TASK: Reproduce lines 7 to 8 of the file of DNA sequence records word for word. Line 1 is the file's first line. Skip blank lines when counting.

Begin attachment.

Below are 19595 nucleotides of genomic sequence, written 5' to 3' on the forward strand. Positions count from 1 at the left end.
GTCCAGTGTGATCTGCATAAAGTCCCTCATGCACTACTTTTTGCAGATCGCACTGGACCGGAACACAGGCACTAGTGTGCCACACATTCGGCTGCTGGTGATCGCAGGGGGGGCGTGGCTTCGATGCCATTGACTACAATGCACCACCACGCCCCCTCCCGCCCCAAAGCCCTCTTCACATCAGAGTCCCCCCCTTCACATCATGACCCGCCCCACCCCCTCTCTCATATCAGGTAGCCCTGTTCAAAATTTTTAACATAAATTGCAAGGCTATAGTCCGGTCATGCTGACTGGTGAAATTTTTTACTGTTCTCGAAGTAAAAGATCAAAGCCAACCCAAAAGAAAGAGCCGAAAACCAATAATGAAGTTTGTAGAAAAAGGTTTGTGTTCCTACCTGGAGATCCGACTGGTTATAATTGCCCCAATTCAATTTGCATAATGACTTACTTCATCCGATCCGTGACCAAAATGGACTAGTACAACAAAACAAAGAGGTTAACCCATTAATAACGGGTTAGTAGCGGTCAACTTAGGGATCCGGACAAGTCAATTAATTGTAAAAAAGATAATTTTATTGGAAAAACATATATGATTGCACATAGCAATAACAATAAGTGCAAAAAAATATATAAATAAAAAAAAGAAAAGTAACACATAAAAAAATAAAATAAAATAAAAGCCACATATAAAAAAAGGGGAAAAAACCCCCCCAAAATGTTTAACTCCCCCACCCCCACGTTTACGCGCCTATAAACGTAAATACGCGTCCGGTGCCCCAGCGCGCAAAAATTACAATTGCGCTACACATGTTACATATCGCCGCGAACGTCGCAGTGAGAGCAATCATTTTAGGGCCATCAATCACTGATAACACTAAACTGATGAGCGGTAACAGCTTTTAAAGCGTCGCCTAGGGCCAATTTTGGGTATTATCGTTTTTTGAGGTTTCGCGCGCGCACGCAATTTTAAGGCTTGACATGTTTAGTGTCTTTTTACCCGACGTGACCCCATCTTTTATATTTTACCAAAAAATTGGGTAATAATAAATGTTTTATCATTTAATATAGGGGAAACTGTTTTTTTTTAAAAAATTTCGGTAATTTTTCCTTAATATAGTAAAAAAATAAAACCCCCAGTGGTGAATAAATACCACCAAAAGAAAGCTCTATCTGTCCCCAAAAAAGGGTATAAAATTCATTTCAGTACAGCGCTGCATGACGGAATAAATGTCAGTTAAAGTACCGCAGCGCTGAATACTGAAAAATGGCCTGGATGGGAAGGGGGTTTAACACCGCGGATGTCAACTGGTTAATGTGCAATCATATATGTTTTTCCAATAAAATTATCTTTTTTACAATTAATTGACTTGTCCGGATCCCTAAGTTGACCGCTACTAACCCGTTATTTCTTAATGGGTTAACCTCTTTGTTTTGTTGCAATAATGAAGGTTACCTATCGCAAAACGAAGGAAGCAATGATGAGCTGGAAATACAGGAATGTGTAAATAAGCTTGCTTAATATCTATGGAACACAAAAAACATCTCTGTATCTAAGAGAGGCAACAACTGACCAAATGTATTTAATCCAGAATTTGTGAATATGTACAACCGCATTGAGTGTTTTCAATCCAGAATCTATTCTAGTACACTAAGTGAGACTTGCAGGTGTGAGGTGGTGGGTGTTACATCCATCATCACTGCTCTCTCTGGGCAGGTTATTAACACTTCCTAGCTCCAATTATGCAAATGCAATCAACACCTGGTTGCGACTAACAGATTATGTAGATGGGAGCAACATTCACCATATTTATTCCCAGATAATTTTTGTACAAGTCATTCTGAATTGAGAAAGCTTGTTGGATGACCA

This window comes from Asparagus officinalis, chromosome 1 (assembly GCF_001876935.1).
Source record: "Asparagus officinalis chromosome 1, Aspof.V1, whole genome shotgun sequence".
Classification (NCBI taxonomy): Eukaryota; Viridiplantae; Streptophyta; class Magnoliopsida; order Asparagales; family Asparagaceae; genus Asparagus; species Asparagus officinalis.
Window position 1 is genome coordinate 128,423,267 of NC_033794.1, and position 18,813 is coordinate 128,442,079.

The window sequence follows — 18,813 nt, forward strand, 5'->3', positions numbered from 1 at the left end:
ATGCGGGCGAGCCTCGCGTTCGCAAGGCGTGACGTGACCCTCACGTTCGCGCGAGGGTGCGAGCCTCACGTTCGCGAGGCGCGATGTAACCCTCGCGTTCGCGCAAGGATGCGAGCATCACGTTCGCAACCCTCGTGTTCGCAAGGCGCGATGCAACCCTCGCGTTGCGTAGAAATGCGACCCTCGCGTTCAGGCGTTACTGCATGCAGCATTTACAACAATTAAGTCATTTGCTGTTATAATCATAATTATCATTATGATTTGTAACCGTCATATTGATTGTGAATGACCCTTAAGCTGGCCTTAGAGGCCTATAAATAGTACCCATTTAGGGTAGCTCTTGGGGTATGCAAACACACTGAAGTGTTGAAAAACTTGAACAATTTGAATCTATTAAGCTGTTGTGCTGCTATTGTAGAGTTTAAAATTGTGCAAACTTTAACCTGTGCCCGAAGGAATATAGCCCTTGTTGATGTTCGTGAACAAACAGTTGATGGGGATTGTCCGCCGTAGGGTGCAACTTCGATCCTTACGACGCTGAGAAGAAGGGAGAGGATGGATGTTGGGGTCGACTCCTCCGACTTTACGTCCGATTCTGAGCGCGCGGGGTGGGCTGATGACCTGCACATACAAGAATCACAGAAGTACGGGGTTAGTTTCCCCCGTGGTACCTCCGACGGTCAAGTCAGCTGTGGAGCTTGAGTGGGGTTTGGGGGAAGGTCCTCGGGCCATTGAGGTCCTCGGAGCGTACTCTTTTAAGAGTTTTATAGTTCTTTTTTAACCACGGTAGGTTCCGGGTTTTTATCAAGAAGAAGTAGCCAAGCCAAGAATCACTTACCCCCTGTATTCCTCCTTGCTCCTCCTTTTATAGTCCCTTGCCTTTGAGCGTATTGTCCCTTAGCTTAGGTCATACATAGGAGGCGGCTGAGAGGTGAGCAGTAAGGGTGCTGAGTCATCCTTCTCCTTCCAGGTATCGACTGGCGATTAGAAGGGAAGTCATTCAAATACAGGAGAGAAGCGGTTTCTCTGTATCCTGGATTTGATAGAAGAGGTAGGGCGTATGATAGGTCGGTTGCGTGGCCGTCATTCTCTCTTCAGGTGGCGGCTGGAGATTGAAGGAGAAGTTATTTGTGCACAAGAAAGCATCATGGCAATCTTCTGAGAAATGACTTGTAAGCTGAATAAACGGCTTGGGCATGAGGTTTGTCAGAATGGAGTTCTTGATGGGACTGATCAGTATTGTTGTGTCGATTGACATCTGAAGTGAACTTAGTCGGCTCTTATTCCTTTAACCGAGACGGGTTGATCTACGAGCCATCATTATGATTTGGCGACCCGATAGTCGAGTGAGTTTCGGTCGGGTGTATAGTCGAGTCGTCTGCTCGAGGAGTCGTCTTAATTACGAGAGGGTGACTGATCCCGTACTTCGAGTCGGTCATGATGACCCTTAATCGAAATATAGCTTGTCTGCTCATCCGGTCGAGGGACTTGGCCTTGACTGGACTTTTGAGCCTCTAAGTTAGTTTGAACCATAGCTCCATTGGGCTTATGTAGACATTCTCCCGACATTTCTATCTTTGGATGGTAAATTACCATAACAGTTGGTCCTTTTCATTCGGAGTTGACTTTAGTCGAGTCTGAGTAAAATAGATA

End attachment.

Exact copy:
The window sequence follows — 18,813 nt, forward strand, 5'->3', positions numbered from 1 at the left end:
ATGCGGGCGAGCCTCGCGTTCGCAAGGCGTGACGTGACCCTCACGTTCGCGCGAGGGTGCGAGCCTCACGTTCGCGAGGCGCGATGTAACCCTCGCGTTCGCGCAAGGATGCGAGCATCACGTTCGCAACCCTCGTGTTCGCAAGGCGCGATGCAACCCTCGCGTTGCGTAGAAATGCGACCCTCGCGTTCAGGCGTTACTGCATGCAGCATTTACAACAATTAAGTCATTTGCTGTTATAATCATAATTATCATTATGATTTGTAACCGTCATATTGATTGTGAATGACCCTTAAGCTGGCCTTAGAGGCCTATAAATAGTACCCATTTAGGGTAGCTCTTGGGGTATGCAAACACACTGAAGTGTTGAAAAACTTGAACAATTTGAATCTATTAAGCTGTTGTGCTGCTATTGTAGAGTTTAAAATTGTGCAAACTTTAACCTGTGCCCGAAGGAATATAGCCCTTGTTGATGTTCGTGAACAAACAGTTGATGGGGATTGTCCGCCGTAGGGTGCAACTTCGATCCTTACGACGCTGAGAAGAAGGGAGAGGATGGATGTTGGGGTCGACTCCTCCGACTTTACGTCCGATTCTGAGCGCGCGGGGTGGGCTGATGACCTGCACATACAAGAATCACAGAAGTACGGGGTTAGTTTCCCCCGTGGTACCTCCGACGGTCAAGTCAGCTGTGGAGCTTGAGTGGGGTTTGGGGGAAGGTCCTCGGGCCATTGAGGTCCTCGGAGCGTACTCTTTTAAGAGTTTTATAGTTCTTTTTTAACCACGGTAGGTTCCGGGTTTTTATCAAGAAGAAGTAGCCAAGCCAAGAATCACTTACCCCCTGTATTCCTCCTTGCTCCTCCTTTTATAGTCCCTTGCCTTTGAGCGTATTGTCCCTTAGCTTAGGTCATACATAGGAGGCGGCTGAGAGGTGAGCAGTAAGGGTGCTGAGTCATCCTTCTCCTTCCAGGTATCGACTGGCGATTAGAAGGGAAGTCATTCAAATACAGGAGAGAAGCGGTTTCTCTGTATCCTGGATTTGATAGAAGAGGTAGGGCGTATGATAGGTCGGTTGCGTGGCCGTCATTCTCTCTTCAGGTGGCGGCTGGAGATTGAAGGAGAAGTTATTTGTGCACAAGAAAGCATCATGGCAATCTTCTGAGAAATGACTTGTAAGCTGAATAAACGGCTTGGGCATGAGGTTTGTCAGAATGGAGTTCTTGATGGGACTGATCAGTATTGTTGTGTCGATTGACATCTGAAGTGAACTTAGTCGGCTCTTATTCCTTTAACCGAGACGGGTTGATCTACGAGCCATCATTATGATTTGGCGACCCGATAGTCGAGTGAGTTTCGGTCGGGTGTATAGTCGAGTCGTCTGCTCGAGGAGTCGTCTTAATTACGAGAGGGTGACTGATCCCGTACTTCGAGTCGGTCATGATGACCCTTAATCGAAATATAGCTTGTCTGCTCATCCGGTCGAGGGACTTGGCCTTGACTGGACTTTTGAGCCTCTAAGTTAGTTTGAACCATAGCTCCATTGGGCTTATGTAGACATTCTCCCGACATTTCTATCTTTGGATGGTAAATTACCATAACAGTTGGTCCTTTTCATTCGGAGTTGACTTTAGTCGAGTCTGAGTAAAATAGATA